Improvements Introduced to Native Hawaiian Education Act

February 11, 2015, 1:21 PM HST · Updated February 11, 3:54 PM
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Image courtesy University of Hawaiʻi.

File image courtesy University of Hawaiʻi.

By Maui Now Staff

The Hawaiʻi Congressional Delegation today introduced a bipartisan bill that seeks to extend and improve the Native Hawaiian Education Act, an existing program that is aimed at creating educational opportunities for Native Hawaiian children and families.

Senators Mazie Hirono and Brian Schatz from Hawaiʻi, and Lisa Murkowski (R-AK) introduced the Senate version of the Native Hawaiian Reauthorization Act of 2015; and Representatives Tulsi Gabbard and Mark Takai of Hawaiʻi, and Don Young (R-AK) are original sponsors of the House version of the bill.

“Thousands of Native Hawaiian students have benefitted from the Native Hawaiian Education Act and over the past several years I have had the opportunity to hear many of their inspiring stories firsthand,” said US Senator Mazie Hirono in a press release statement.

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“Our bill will increase the program’s accountability and transparency, and guarantee that future generations of Native Hawaiians will continue to receive a culturally relevant education. I will continue to work closely with my Hawaiʻi and Alaska delegation colleagues to invest in quality education opportunities for our keiki and protect our special commitment to the Native Hawaiian community,” she said.

Fellow Senator, Brian Schatz also commented saying, “For decades, the Native Hawaiian Education Act has provided the critical resources necessary to confront the unique educational needs of our Native Hawaiian community.  Our bill would make key improvements that would expand grant opportunities and make the Native Hawaiian Education Council more accountable to the communities it serves.”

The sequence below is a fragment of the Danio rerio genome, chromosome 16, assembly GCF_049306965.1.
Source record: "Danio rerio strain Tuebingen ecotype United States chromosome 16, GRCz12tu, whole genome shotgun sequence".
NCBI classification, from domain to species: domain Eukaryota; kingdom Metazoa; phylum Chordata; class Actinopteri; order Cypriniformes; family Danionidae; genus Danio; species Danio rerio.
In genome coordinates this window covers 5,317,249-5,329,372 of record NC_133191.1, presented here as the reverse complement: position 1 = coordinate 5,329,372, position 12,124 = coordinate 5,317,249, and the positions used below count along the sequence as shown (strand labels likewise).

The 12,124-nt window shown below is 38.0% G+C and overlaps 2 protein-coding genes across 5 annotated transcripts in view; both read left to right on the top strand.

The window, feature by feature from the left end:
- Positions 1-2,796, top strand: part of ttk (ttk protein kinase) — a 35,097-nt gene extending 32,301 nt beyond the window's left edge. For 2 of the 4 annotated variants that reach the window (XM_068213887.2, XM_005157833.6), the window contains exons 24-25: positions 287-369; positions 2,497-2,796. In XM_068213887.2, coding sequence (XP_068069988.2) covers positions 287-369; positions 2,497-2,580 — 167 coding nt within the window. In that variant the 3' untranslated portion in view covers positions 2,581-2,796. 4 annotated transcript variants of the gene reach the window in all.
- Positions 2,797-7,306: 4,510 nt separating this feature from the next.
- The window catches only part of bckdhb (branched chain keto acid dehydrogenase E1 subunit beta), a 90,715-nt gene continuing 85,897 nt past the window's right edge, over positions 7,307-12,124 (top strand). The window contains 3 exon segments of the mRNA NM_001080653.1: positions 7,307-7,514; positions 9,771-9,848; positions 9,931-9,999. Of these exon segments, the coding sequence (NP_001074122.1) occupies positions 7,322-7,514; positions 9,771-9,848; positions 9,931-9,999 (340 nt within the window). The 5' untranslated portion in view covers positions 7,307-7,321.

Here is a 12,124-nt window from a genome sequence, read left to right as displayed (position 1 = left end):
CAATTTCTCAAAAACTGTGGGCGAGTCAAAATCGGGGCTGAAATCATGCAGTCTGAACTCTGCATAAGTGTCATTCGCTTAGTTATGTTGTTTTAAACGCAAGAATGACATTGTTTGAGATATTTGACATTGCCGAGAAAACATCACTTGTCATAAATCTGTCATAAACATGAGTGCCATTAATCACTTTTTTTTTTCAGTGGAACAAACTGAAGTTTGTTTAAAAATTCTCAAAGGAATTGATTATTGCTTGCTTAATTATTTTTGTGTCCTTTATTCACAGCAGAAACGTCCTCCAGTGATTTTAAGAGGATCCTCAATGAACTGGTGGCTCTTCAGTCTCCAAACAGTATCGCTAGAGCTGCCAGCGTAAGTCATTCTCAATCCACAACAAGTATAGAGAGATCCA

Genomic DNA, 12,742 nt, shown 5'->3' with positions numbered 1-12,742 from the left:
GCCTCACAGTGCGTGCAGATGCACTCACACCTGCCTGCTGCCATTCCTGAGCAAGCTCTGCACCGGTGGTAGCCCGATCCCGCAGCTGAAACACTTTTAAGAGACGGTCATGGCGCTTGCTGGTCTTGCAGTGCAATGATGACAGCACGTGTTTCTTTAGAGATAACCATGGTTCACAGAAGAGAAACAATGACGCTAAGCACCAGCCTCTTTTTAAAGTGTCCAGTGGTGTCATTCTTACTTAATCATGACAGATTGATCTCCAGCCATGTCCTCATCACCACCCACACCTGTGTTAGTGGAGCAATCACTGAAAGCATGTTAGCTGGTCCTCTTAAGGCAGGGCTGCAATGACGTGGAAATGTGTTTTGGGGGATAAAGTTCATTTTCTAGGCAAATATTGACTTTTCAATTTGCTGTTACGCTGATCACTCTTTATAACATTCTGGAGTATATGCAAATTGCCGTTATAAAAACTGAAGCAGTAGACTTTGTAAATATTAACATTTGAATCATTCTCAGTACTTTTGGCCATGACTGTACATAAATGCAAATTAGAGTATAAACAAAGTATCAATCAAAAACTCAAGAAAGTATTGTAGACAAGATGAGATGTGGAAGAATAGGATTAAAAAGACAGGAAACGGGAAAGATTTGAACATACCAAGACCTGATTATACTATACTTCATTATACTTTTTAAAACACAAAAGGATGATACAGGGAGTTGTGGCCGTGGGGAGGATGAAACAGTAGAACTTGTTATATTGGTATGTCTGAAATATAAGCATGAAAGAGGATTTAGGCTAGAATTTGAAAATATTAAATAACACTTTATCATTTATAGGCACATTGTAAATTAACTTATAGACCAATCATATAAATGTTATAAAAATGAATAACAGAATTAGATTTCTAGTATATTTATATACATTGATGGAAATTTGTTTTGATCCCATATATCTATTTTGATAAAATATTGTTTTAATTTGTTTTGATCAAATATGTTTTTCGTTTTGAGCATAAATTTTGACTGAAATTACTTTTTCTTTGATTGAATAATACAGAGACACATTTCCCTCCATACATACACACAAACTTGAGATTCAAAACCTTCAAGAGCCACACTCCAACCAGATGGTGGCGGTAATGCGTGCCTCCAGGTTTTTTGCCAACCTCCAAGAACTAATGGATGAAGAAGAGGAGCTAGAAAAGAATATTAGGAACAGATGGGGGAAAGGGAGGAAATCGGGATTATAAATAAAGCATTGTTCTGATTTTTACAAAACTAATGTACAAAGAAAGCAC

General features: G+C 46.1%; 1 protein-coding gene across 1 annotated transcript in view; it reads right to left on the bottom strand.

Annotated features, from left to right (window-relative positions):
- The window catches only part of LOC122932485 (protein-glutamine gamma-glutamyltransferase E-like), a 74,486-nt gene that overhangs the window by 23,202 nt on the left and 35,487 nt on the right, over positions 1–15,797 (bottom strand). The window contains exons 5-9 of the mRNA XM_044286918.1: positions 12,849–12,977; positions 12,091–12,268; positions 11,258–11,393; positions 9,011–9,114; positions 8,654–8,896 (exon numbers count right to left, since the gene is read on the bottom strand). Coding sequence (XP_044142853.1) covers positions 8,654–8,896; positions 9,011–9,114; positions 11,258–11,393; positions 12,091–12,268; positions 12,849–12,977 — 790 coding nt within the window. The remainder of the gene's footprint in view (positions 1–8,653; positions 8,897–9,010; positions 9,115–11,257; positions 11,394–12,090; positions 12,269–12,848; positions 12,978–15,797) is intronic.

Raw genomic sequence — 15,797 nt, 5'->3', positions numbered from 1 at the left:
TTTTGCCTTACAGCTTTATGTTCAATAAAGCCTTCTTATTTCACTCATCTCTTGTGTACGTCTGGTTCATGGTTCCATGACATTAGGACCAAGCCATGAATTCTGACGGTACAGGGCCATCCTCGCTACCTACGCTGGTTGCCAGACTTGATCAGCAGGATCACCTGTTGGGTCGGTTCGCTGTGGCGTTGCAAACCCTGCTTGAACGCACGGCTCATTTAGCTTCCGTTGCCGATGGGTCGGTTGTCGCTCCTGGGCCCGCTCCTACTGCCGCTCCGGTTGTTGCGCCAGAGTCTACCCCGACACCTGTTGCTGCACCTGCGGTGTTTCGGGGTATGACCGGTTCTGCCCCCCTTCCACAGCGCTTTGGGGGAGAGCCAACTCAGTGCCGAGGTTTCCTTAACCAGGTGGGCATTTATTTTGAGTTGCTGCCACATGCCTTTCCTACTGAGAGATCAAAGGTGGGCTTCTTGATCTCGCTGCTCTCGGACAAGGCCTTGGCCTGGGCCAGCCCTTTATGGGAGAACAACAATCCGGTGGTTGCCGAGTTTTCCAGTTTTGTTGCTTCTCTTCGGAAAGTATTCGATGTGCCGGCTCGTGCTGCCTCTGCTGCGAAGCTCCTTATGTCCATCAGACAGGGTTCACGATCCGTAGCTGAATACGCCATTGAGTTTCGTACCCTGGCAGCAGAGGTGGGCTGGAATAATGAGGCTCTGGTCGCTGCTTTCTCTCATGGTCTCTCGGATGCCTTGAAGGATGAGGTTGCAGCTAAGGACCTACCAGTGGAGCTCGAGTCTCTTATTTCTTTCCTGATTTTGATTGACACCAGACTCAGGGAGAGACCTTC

Hawaiʻi’s US Representatives Tulsi Gabbard and Mark Takai also released statements in support of the bill.

“The Native Hawaiian Education Act empowers our native communities that have largely been underserved, through education, and preserves the rich and unique culture, language, and values our native people,” said Congresswoman Gabbard. “For the last 27 years, the NHEA has served as a critical and innovative program that enables our communities to thrive. Parents and educators from across the islands count on the expanded educational opportunity this legislation provides for their children, and it is vital that we come together to empower these young students to succeed.”

Congressman Mark Takai said the improvements being introduced to the Native Hawaiian Education Act will help to better a program that he said has assisted generations of Native Hawaiian students.  “The changes will allow for increased access to grants and greater clarity for the evolving educational needs of the Native Hawaiian population. I am happy to see the bipartisan show of support for this important bill, I look forward to continuing the improvements we started and preserving the special relationship we have with the Native Hawaiian community,” said Takai.

According to information released by Senator Hirono, the Native Hawaiian Education Act provides grants for innovative Native Hawaiian educational programs across the state and created the Native Hawaiian Education Council to provide recommendations to the US Department of Education about the needs of, and priorities for, Native Hawaiian students.

Congressional supporters say the bill would extend the grant program for five years, and increase the program’s transparency by designating stakeholders with experience in Native Hawaiian education to serve on the Council.

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